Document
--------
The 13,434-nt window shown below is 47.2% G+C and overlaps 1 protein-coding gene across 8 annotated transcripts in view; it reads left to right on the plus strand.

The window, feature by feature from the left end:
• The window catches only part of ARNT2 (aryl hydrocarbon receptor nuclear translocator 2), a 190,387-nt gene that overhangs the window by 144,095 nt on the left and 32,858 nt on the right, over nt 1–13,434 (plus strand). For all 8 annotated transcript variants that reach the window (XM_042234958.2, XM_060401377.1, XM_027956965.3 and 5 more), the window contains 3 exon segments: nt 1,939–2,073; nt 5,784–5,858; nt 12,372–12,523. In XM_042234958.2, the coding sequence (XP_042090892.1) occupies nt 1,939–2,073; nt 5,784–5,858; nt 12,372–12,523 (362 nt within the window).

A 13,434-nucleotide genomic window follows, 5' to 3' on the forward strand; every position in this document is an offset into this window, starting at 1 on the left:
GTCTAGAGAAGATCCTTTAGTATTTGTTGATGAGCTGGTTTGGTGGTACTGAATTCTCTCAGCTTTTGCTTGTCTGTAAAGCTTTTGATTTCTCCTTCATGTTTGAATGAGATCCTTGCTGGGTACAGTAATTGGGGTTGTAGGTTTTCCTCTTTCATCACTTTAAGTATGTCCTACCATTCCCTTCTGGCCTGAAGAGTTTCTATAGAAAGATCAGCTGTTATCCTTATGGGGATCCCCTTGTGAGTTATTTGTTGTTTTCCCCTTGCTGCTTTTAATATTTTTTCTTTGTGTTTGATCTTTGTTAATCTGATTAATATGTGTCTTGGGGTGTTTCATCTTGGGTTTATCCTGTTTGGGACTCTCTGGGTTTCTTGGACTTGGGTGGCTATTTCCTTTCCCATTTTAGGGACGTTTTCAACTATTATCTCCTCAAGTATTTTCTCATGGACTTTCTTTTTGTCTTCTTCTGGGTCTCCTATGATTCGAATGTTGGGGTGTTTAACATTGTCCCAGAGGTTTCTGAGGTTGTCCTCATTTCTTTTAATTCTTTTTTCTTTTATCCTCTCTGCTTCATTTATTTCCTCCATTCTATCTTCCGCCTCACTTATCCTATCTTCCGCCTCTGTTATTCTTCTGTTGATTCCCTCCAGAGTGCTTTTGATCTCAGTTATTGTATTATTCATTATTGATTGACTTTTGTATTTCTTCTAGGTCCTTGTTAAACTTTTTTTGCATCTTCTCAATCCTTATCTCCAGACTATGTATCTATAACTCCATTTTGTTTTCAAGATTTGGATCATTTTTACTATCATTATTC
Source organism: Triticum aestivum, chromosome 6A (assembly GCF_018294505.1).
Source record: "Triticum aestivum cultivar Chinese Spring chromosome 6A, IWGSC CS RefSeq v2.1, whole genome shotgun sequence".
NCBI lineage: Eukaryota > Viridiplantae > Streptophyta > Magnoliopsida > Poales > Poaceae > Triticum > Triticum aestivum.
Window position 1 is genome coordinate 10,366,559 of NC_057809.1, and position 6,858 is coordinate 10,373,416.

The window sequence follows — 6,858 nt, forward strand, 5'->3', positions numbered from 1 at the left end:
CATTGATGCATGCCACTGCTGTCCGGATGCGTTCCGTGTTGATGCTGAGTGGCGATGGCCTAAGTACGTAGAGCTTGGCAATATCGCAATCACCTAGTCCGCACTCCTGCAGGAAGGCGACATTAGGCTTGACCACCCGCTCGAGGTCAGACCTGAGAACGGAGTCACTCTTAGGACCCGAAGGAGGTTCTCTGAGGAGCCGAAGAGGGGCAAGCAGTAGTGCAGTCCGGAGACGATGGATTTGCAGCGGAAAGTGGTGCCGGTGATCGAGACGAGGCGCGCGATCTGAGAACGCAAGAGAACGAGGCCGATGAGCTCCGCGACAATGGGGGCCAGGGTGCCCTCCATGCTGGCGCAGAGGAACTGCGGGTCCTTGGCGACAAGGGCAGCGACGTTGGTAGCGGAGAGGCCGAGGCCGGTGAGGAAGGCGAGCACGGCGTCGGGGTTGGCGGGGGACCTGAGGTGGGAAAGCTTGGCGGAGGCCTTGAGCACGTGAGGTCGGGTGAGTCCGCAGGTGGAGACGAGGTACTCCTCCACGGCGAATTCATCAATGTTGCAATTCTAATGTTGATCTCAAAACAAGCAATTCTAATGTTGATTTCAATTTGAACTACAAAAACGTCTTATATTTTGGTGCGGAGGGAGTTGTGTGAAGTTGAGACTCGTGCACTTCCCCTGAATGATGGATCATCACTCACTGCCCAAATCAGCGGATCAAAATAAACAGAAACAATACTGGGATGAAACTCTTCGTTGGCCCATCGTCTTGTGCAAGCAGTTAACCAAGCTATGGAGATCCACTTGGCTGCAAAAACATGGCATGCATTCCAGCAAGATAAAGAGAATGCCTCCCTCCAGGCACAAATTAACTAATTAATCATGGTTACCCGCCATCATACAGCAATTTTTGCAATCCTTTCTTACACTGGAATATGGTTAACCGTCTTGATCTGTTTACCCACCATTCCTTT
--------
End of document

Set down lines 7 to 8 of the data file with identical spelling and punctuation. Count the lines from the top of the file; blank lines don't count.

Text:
Source record: "Triticum aestivum cultivar Chinese Spring chromosome 6A, IWGSC CS RefSeq v2.1, whole genome shotgun sequence".
NCBI lineage: Eukaryota > Viridiplantae > Streptophyta > Magnoliopsida > Poales > Poaceae > Triticum > Triticum aestivum.